10. Developmental considerations: early childhood (2-7 years)
    • Cognitive Functioning
    • •What they see is what they believe
    • •Memory not fully developed
    • •Difficulty w/ perspective taking, theory of mind
    • Social-Emotional Functioning
    • •Behavior is right or wrong based on whether one is punished
    • •Narrow range of emotions–externalized behav. Poor self-contro
  11. Developmental considerations: Middle childhood (8-11)
    • Cognitive Functioning
    • •Adequate verbal communication skills
    • •Inductive reasoning
    • •Concrete thinking
    • •Can reverse
    • •Appearance doesn’t change volume/quantity
    • •Can see big picture of an event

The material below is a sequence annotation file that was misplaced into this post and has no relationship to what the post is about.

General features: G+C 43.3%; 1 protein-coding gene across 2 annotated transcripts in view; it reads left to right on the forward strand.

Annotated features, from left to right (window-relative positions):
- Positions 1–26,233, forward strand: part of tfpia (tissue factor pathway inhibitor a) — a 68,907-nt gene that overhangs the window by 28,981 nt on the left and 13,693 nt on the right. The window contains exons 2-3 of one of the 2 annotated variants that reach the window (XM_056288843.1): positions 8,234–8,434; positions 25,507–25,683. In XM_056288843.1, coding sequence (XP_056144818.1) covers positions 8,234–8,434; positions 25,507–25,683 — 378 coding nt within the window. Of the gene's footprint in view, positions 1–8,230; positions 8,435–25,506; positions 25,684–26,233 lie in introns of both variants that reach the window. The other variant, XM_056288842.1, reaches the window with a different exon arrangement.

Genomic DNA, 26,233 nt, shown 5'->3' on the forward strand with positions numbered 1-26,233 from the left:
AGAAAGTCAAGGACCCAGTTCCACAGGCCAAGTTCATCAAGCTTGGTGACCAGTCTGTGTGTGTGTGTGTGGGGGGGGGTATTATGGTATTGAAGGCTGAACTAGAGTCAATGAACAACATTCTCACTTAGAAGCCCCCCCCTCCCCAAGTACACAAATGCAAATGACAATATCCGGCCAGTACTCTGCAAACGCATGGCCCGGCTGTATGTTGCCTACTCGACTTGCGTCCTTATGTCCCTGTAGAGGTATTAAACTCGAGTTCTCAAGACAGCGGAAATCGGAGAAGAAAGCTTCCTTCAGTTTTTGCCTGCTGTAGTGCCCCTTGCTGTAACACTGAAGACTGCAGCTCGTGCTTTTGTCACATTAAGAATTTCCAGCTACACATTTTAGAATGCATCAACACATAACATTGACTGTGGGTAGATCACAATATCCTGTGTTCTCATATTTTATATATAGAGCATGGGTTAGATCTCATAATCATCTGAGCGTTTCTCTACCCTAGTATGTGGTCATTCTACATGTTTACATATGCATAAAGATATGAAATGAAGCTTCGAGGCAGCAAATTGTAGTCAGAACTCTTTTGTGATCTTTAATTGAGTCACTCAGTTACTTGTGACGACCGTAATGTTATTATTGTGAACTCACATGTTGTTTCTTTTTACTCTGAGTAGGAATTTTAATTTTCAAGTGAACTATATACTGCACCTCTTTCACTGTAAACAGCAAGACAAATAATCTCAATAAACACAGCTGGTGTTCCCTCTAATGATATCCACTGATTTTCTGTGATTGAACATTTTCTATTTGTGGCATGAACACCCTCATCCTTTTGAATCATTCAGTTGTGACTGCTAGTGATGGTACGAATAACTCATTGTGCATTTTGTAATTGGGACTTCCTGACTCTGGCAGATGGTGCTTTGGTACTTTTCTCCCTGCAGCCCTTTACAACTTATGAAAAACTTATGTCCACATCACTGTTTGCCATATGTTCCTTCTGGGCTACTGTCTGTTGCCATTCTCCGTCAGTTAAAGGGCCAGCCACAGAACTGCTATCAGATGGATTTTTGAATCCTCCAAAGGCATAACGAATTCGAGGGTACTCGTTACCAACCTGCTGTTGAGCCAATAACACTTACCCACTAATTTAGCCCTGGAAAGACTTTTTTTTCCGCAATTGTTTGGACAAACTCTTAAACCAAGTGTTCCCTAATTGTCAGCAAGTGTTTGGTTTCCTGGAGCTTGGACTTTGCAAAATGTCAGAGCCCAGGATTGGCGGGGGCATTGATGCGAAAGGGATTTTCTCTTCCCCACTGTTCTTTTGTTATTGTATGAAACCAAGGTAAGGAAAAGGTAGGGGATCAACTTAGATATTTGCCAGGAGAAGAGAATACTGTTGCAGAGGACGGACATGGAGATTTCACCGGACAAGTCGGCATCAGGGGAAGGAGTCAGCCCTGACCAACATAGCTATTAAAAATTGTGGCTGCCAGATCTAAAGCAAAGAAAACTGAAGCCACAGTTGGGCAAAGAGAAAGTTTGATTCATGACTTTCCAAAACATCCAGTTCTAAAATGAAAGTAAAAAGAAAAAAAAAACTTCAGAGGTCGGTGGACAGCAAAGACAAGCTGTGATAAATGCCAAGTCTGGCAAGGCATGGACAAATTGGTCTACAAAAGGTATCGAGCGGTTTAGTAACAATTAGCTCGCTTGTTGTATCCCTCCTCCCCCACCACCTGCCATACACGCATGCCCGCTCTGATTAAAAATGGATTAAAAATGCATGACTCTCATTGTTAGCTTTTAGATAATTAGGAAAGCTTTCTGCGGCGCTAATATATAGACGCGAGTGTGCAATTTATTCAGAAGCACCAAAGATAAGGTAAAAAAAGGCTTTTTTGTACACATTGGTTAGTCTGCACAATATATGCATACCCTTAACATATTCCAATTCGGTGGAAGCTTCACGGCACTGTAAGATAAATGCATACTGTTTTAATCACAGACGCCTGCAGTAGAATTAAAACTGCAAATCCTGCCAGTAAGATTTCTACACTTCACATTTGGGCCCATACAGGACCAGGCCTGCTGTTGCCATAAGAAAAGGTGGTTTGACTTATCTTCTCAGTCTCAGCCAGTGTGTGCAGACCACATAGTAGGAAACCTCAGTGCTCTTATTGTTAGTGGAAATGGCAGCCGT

• Social-Emotional Functioning
    • •Behavior is wrong because rules say so
    • •Peer grouping important
    • •New challenges need to be mastered
    • Industry v.inferiority
  12. Interviewing adolescents considerations
    • –be more business-like in questioning
    • –use mixture of open-ended and closed-ended questions•adolescents tend to be most comfortable with open-ended questions
    • –be aware of and sensitive to developmental issues associated with adolescent period prior to making any determination•especially ED
    • –adolescents should not be held exclusively to adult norms when considering emotionality
    • •e.g., Archer (2005) – 25% of adolescents responded to original MMPI in a manner suggestive of psychotic behavior when strictly interpreted according to adult norms
    • –higher level, abstract questions may be appropriate
  13. Developmental considerations: Adolescence
    • Cognitive Functioning
    • •Formal logic/Abstract Reasoning (maybe)
    • –hypothetical
    • –what ifs
    • –false beliefs possible
    • •Systematic problem-solving
    • •Intuitive thinking
    • Social-Emotional Functioning